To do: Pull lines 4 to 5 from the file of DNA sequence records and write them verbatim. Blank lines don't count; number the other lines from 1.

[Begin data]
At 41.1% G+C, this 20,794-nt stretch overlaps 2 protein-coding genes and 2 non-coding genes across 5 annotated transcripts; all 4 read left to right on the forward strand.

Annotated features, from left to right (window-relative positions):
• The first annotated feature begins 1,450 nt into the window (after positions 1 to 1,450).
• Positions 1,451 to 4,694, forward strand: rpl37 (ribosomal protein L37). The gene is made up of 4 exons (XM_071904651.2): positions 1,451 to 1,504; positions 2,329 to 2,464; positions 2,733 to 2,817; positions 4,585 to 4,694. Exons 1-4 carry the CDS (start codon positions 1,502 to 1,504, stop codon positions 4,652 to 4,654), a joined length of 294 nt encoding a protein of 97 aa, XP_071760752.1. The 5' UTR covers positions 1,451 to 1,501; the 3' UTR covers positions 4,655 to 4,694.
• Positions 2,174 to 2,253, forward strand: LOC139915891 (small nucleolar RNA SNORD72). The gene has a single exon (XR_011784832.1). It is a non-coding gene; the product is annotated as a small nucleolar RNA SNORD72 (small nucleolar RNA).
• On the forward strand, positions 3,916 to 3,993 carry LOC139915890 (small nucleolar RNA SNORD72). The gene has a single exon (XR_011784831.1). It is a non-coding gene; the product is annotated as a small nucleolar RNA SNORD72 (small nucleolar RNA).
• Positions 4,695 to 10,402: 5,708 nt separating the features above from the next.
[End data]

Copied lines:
• Positions 1,451 to 4,694, forward strand: rpl37 (ribosomal protein L37). The gene is made up of 4 exons (XM_071904651.2): positions 1,451 to 1,504; positions 2,329 to 2,464; positions 2,733 to 2,817; positions 4,585 to 4,694. Exons 1-4 carry the CDS (start codon positions 1,502 to 1,504, stop codon positions 4,652 to 4,654), a joined length of 294 nt encoding a protein of 97 aa, XP_071760752.1. The 5' UTR covers positions 1,451 to 1,501; the 3' UTR covers positions 4,655 to 4,694.
• Positions 2,174 to 2,253, forward strand: LOC139915891 (small nucleolar RNA SNORD72). The gene has a single exon (XR_011784832.1). It is a non-coding gene; the product is annotated as a small nucleolar RNA SNORD72 (small nucleolar RNA).